South Sudan

UN: World facing greatest humanitarian crisis since 1945

UN humanitarian chief Stephen O'Brien said that more than 20 million people faced the threat of starvation and famine in Yemen, Somalia, South Sudan and Nigeria.

Unicef has already warned 1.4m children could starve to death this year.

Mr O'Brien said $4.4bn (£3.6bn) was needed by July to avert disaster.

"We stand at a critical point in history," Mr O'Brien told the Security Council on Friday. "Already at the beginning of the year we are facing the largest humanitarian crisis since the creation of the United Nations."

South Sudan declares famine in Unity State

The government and the United Nations report that some 100,000 people are facing starvation, with a million more on the brink of famine.

A combination of civil war and an economic collapse have been blamed.

There have been warnings of famine in Yemen, Somalia and north-eastern Nigeria, but South Sudan is the first to declare one.

South Sudan: Did clashes start over Facebook post?

South Sudan President Salva Kiir and Vice President Riek Machar appealed for calm after days of heavy fightingbetween their soldiers.

Kiir and Machar have separate forces loyal to each side, but more on that later. The two rivals have been embroiled in a power struggle for years, with forces loyal to both engaging in battles and civilians trapped in the crossfires.

South Sudan: 'Riek Machar forces under fire' in Juba

UN representatives reported heavy exchanges of gunfire near their headquarters in the suburb of Jebel.

The clashes follow days of fighting between supporters of President Salva Kiir and Vice-President Riek Machar.

The violence has raised fears of renewed instability, with a 2015 peace deal failing to quell unrest.

Heavy gunfire was reported on Sunday in the Gudele and Jebel suburbs of Juba, near a military barracks occupied by troops loyal to Mr Machar.

Official: 85 killed in South Sudan fuel tanker explosion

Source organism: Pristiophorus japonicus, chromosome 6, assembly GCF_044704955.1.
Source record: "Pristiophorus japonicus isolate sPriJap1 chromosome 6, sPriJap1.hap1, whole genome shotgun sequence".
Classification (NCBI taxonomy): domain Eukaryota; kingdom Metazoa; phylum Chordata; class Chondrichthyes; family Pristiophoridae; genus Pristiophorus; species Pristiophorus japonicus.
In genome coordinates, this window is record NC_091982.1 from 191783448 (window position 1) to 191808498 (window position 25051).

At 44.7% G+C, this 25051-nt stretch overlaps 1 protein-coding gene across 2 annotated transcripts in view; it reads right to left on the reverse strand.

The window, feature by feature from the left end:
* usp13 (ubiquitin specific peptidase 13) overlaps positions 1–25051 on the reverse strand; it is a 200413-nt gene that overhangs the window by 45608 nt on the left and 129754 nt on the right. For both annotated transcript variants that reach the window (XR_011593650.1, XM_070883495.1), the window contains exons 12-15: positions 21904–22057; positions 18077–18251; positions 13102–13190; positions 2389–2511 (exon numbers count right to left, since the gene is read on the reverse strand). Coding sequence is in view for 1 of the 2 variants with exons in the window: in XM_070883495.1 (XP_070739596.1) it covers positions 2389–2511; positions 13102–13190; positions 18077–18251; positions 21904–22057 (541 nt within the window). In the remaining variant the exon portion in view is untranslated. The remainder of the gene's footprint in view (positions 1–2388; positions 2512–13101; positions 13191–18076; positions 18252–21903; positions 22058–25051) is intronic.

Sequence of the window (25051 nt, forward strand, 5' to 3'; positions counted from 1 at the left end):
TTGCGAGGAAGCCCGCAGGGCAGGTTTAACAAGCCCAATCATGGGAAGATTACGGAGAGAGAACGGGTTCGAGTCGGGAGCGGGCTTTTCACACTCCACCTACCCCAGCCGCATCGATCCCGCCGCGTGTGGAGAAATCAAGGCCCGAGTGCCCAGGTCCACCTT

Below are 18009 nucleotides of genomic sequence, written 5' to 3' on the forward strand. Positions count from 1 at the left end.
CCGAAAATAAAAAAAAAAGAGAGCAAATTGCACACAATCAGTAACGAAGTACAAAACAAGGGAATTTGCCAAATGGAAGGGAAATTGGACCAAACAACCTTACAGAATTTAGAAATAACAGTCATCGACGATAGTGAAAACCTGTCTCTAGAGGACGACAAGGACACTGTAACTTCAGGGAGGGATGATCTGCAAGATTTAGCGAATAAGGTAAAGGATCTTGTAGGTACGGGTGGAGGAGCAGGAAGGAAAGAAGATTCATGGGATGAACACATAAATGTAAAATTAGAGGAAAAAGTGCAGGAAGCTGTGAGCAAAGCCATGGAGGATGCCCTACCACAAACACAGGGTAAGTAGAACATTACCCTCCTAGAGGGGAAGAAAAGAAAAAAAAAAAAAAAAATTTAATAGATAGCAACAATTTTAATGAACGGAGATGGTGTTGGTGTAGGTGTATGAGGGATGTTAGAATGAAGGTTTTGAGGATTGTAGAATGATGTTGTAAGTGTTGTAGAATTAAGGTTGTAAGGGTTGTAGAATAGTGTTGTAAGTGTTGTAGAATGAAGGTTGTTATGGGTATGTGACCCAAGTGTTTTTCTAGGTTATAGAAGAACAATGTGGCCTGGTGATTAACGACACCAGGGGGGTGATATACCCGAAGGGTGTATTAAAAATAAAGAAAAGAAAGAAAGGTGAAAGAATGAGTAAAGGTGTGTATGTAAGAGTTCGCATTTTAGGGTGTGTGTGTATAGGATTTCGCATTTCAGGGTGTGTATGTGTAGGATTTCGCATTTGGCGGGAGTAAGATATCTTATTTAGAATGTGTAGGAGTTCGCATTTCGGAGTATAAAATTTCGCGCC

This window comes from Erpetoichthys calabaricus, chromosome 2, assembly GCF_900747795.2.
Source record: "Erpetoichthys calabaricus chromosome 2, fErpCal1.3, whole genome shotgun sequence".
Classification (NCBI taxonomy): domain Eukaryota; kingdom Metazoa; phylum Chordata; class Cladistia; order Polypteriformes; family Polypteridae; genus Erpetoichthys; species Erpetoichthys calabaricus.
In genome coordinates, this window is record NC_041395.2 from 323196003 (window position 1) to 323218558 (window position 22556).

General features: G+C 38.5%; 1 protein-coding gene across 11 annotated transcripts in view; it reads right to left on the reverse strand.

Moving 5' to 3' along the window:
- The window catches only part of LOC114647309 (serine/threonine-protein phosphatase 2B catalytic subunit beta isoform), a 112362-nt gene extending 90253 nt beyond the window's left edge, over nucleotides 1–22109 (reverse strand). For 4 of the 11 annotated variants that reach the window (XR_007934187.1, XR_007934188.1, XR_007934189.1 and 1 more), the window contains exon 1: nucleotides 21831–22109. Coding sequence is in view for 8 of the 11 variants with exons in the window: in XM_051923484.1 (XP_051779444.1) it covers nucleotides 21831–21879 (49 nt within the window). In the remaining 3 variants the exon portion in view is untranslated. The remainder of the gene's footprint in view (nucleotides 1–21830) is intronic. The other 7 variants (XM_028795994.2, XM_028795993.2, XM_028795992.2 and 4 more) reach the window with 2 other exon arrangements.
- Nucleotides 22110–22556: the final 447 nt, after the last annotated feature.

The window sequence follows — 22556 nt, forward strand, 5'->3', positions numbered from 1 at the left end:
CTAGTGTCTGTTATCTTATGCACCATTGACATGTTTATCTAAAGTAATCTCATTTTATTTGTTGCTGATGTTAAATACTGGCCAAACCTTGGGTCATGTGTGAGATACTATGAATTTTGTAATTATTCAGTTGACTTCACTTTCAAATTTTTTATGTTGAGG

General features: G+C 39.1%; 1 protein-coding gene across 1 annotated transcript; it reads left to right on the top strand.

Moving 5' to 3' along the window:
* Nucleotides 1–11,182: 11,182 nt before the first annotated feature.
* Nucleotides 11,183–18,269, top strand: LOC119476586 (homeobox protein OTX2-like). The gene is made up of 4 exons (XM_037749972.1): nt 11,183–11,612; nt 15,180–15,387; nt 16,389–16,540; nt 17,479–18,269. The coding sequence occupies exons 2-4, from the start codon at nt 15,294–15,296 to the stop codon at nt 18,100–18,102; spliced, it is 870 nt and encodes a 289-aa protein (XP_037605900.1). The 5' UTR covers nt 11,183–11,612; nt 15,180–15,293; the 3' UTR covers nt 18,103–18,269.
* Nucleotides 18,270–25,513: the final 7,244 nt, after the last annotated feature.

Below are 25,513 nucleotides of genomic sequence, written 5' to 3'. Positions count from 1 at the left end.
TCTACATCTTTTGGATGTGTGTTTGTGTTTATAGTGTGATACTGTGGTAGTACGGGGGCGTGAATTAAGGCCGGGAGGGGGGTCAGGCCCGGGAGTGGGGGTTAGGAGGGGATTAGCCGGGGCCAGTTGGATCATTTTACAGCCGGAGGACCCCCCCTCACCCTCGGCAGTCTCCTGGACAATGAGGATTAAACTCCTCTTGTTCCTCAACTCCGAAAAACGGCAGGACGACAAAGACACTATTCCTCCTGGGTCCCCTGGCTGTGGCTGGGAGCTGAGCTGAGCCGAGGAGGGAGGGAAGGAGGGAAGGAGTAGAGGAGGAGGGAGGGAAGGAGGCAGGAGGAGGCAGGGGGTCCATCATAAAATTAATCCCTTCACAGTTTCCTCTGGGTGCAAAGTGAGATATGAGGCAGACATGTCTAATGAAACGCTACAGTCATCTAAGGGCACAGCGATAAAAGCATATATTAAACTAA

Presidential spokesman Ateny Wek Ateny said Thursday that 50 others were injured in the blast which took place in Maridi after the truck veered off the road.

Citing the accounts of local authorities, he said the taker was "full of petrol" that started to leak and residents were siphoning off fuel when someone lit a cigarette, sparking an explosion.

Ateny said the injured were taken to local hospitals which are overwhelmed.

South Sudan leader signs peace deal amid sanctions threat

     

Kiir signed the agreement in Juba, South Sudan's capital, in a ceremony witnessed by regional leaders. Kiir said he was signing the document despite having serious reservations. He signed the same agreement endorsed by rebel leader Riek Machar, said Kiir's spokesman Ateny Wek Ateny.

Journalist killed in S.Sudan after president threatens media

Julius Kilong Ramoi said Thursday his son, Peter Julius Moi, a reporter for the Corporate Weekly, was shot twice in the back Wednesday night. 

The international Journalists' rights group Committee to Project Journalist quoted Kiir as threatening journalists on Sunday. Moi was shot dead near South Sudan's only brewery which had been the subject articles he had written recently.

Moi is the seventh journalist to be killed in South Sudan this year.

South Sudan's leader refuses to sign peace deal

Kiir said he needs 15 days before he will sign the agreement with rebel leader Riek Machar, according to mediators in the Ethiopian capital of Addis Ababa. Machar signed the accord before Kiir refused.

Some South Sudanese women who participated in the negotiations were seen crying after Kiir said he would not sign. Others banged tables to express their disappointment.

Obama, African leaders to hold talks on South Sudan crisis

Obama's meeting in Ethiopia on Monday comes as an Aug. 17 deadline to reach a deal approaches.

Senior Obama administration officials say if there's no agreement, the U.S. and other nations would deepen pressure on South Sudan's warring factions, possibly through increased sanctions and the pursuit of an arms embargo.